The Fourth Voyage Of Sinbad The Sailor
The pleasures I took after my third voyage had not charms enough to divert me from another. I was again prevailed upon by my passion for traffic and curiosity to see new things. I therefore settled my affairs, and having provided a stock of goods fit for the places where I designed to trade, I set out on my journey. I took the way of Persia, of which I travelled over several provinces, and then arrived at a port, where I embarked. We set sail, and having touched at several ports of the mainland and some of the eastern islands, we put out to sea, and were overtaken by a sudden gust of wind that obliged the captain to furl his sails, and to take all other necessary precautions to prevent the danger that threatened us. But all was in vain; our endeavours had no effect, the sails were torn into a thousand pieces, and the ship was stranded; so that a great many of the merchants and seamen were drowned, and the cargo lost.
I had the good fortune, with several of the merchants and mariners, to get a plank, and we were carried by the current to an island which lay before us: there we found fruit and spring water, which preserved our lives. We stayed all night near the place where the sea cast us ashore, without consulting what we should do, our misfortune had dispirited us so much.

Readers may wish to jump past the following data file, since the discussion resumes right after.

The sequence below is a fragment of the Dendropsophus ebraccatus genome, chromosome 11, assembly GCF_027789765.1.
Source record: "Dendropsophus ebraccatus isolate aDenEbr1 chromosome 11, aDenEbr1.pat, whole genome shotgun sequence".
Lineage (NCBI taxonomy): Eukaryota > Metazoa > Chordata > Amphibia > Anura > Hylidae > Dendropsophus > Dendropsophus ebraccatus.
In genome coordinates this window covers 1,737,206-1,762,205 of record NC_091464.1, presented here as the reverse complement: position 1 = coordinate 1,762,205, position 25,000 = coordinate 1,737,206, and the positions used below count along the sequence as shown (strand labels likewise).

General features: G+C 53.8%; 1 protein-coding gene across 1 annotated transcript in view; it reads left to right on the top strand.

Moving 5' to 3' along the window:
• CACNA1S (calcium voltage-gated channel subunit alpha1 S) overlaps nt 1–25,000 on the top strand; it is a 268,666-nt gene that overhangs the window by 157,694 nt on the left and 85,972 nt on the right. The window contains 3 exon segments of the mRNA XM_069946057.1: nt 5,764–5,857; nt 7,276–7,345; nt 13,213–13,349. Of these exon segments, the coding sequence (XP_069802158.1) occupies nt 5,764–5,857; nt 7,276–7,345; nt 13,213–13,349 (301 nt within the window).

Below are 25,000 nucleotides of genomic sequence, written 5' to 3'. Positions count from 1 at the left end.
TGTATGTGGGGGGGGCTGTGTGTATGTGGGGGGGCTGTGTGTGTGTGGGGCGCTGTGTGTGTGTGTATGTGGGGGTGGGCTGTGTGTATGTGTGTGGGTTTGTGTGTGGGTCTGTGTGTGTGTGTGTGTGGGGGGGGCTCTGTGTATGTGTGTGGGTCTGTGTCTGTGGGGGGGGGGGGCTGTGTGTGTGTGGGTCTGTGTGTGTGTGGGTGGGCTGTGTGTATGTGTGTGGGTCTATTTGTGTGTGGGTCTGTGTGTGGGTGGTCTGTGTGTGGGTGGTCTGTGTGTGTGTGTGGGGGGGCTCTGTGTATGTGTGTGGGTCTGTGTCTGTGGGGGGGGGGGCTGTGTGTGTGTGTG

Next morning, as soon as the sun was up, we walked from the shore, and advancing into the island, saw some houses, to which we went; and as soon as we came thither we were encompassed by a great number of black men, who seized us, shared us among them, and carried us to their respective habitations. I and five of my comrades were carried to one place; they made us sit down immediately, and gave us a certain herb, which they made signs to us to eat. My comrades, not taking notice that the black men ate none of it themselves, consulted only the satisfying of their own hunger, and fell to eating with greediness: but I, suspecting some trick, would not so much as taste it, which happened well for me; for in a little time I perceived my companions had lost their senses, and that when they spoke to me they knew not what they said.
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